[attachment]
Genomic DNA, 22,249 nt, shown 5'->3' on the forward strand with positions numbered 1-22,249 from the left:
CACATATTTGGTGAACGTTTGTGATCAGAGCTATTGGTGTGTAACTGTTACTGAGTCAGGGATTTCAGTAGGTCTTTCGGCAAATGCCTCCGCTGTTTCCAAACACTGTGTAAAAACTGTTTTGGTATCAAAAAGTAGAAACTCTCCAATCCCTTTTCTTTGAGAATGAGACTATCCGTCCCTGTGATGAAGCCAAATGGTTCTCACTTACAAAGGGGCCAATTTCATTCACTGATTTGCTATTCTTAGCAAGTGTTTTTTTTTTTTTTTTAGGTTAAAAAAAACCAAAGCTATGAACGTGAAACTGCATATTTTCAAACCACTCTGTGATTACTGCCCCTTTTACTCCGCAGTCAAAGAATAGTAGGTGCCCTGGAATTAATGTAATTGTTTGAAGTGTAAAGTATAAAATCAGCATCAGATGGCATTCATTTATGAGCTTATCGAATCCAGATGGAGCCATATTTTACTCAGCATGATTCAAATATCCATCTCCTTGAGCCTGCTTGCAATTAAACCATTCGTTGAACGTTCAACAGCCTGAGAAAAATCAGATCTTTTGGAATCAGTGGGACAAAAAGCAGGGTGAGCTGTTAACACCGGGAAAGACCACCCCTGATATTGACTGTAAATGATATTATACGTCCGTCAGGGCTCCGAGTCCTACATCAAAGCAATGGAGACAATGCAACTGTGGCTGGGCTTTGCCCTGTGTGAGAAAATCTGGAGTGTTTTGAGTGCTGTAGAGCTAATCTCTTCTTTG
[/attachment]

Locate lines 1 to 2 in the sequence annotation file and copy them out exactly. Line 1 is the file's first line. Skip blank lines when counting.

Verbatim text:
Genomic DNA, 22,249 nt, shown 5'->3' on the forward strand with positions numbered 1-22,249 from the left:
CACATATTTGGTGAACGTTTGTGATCAGAGCTATTGGTGTGTAACTGTTACTGAGTCAGGGATTTCAGTAGGTCTTTCGGCAAATGCCTCCGCTGTTTCCAAACACTGTGTAAAAACTGTTTTGGTATCAAAAAGTAGAAACTCTCCAATCCCTTTTCTTTGAGAATGAGACTATCCGTCCCTGTGATGAAGCCAAATGGTTCTCACTTACAAAGGGGCCAATTTCATTCACTGATTTGCTATTCTTAGCAAGTGTTTTTTTTTTTTTTTTAGGTTAAAAAAAACCAAAGCTATGAACGTGAAACTGCATATTTTCAAACCACTCTGTGATTACTGCCCCTTTTACTCCGCAGTCAAAGAATAGTAGGTGCCCTGGAATTAATGTAATTGTTTGAAGTGTAAAGTATAAAATCAGCATCAGATGGCATTCATTTATGAGCTTATCGAATCCAGATGGAGCCATATTTTACTCAGCATGATTCAAATATCCATCTCCTTGAGCCTGCTTGCAATTAAACCATTCGTTGAACGTTCAACAGCCTGAGAAAAATCAGATCTTTTGGAATCAGTGGGACAAAAAGCAGGGTGAGCTGTTAACACCGGGAAAGACCACCCCTGATATTGACTGTAAATGATATTATACGTCCGTCAGGGCTCCGAGTCCTACATCAAAGCAATGGAGACAATGCAACTGTGGCTGGGCTTTGCCCTGTGTGAGAAAATCTGGAGTGTTTTGAGTGCTGTAGAGCTAATCTCTTCTTTG